• Dave Monterey

Swirling Sea of Songs

Song Dog Music Blog by Dave Monterey


Heartwood Crossing is navigating new vistas with repertoire development. And it's natural as the tide rolling in. Hey, we've got a new band, uncharted territory to explore, and a happy co-conspirators' energy that propels us forward. What could be finer?


Magical, a bit. And reminds me of an old children's poem (Dutch lullaby) published in 1889:

Wynken, Blynken and Nod one night

Sailed off in a wooden shoe -

Sailed on a river of crystal light

Into a sea of dew...

Shut your eyes while Mother sings

Of wonderful sights that be,

And you shall see the beautiful things

As you rock in the misty sea.


Three singer-songwriters front Heartwood Crossing, Tim Sheehan, Emily Lois and Dave Monterey. Their song choices say much about their personal interests and philosophies. As these tunes come to be added to our performance set lists, they define who we are - an emerging band identity if you will. Know what I mean about mystical, magical stuff?


Tim is the elder statesman of the group, a populist and progressive he is, willing to take on any of the pundits as our political figurehead. And I think he's just in time as we strain to keep our collective heads above deep water.


Tim's new song "Borderline" echoes with urgency. "I'm just another running man running out of time," sings he. Tim's picked up another good old tune from Delaney and Bonnie called "Poor Elijah" which has a southern roadside 'chain gang' (but redemptive) tone to it. A rock crushing working-man's-blues if I've ever heard one. It's a blast to harmonize on:

Poor Elijah, workin' in the sun all day

Poor Elijah, workin' his life away


And how do we make forward sense of all the political trials? Tim offers up Green Day's "Good Riddance (Time of Your Life):"

Make the best of this test and don't ask why

It's not a question but a lesson learned in time

It's something unpredictable and in the end it's right

I hope you had the time of your life


Then there's the full fishing net of our new musical colleague, Emily Lois. She might be the band's deep well of good karma. Her song choices bring new perspectives that some may find quite medicinal in their honest transparency. In her song "Three Lakes," Emily describes the journey, "It'll test your faith, fix what's broke, show you all your fears."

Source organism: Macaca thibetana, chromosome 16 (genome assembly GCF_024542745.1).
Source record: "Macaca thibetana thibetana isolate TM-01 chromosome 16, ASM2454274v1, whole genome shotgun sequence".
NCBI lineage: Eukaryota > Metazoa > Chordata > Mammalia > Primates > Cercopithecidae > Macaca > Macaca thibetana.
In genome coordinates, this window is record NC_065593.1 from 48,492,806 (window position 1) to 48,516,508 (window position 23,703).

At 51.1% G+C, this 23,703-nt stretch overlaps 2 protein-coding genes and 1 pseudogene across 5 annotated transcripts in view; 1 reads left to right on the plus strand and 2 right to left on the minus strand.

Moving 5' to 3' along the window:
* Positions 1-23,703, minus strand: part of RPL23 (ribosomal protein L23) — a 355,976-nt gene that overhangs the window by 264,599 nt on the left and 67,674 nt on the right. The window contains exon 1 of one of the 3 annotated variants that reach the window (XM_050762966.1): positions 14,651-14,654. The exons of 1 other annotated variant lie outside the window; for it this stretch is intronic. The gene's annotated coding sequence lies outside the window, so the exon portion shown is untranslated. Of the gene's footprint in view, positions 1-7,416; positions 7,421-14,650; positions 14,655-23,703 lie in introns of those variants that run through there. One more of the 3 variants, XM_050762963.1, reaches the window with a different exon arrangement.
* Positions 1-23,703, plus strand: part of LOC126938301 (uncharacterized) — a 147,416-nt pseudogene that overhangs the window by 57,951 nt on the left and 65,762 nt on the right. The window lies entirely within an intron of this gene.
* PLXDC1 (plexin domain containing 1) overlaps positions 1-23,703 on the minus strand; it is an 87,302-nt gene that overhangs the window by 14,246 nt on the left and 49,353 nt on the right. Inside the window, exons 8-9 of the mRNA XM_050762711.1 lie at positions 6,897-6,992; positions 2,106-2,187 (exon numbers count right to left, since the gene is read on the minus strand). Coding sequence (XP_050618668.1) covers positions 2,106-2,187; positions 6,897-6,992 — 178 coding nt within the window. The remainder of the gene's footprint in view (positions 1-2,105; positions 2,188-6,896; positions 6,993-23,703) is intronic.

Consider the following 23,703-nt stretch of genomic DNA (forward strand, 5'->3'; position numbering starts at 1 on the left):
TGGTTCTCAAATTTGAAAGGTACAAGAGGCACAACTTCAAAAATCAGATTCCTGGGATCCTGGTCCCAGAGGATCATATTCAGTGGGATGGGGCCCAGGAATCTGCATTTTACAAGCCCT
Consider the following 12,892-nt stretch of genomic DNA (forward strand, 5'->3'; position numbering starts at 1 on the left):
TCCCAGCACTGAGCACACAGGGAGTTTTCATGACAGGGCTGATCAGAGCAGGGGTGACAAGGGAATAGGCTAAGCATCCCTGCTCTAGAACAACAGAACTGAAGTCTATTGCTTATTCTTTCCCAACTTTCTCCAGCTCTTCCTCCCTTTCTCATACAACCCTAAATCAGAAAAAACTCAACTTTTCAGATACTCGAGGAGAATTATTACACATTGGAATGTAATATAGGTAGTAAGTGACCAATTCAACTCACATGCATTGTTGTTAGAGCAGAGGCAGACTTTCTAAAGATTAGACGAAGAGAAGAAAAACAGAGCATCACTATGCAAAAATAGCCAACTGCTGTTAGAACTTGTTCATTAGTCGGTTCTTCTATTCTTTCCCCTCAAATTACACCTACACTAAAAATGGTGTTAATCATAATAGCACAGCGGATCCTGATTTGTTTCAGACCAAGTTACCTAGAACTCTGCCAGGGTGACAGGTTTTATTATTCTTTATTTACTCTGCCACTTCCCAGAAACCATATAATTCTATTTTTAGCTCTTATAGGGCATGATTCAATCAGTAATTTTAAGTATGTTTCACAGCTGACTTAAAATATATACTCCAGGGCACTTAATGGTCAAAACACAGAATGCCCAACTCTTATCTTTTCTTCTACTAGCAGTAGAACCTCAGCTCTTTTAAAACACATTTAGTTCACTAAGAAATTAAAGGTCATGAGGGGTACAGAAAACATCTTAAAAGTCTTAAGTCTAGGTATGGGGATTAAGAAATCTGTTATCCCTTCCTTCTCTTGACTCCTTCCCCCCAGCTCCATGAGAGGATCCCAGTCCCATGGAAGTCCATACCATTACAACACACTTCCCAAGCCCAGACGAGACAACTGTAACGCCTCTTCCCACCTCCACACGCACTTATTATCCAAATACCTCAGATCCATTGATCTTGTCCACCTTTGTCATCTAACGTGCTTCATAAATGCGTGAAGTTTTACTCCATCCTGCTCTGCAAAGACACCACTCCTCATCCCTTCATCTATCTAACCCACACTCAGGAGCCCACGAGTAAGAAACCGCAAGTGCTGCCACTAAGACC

She embraces a poppin' tune from Bonnie Raitt called "Gypsy in Me:"

Look there in the palm of my hand

You won't find a line of longevity...

I don't know why but I'm like the wind

And I just keep blowin' free


Then in a nod of her cowboy hat to a western musical ride by Lyle Lovett, Emily sings:

Lord, I pray that I'm worth fightin' for,,,

Till earth and hell are satisfied

I'm subject to the natural forces

Home is where my horse is


I trust you are enjoying this mini preview of new repertoire to be showcased in upcoming shows of Heartwood Crossing. I'll bring this ship back to home port with a peak at third singer-songwriter Dave Monterey's new contributions to the band repertoire.


Dave may play the spaceship earth role in this group - somewhere in between rocketing to the sun (at night) and/or awaiting the red giant star's grand arrival, Dave still wants to save whales and redwoods as though they matter. The blend of trio voices inspired a reprise of his tune "Earth Song (Gaia):"

When the moon devours the sun

Leaving the night of space

I'll come to all like a firefall

To light your beautiful face


A new cover song that Dave sings "New Speedway Boogie" is borne of inspiration from none other than the Grateful Dead:

I don't know but I've been told

If the horse don't pull you've got to carry the load...

One way or another, this darkness got to give


Let this be a taste of things to come, knowing other songs are unfolding still. Look for new fare down the line from CSN, Indigo Girls, John Prine, Traveling Wilburys and more. Plus, new home grown Sonoma originals comin' all the time!


Rhythm and melody, or a closely held song lyric, like life itself, falls squarely under the unique lens of perception. You never know quite how your art and craft may be interpreted. But, hey, we do it anyway. Because it is in we three to set sail in our little wooden shoe and to sing for you! So, here's one more we've gotten ready for you, culled originally from Eric Burdon:

I'm just a soul whose intentions are good

Oh Lord, please don't let me be misunderstood.


See you at the shows!

Dave Monterey




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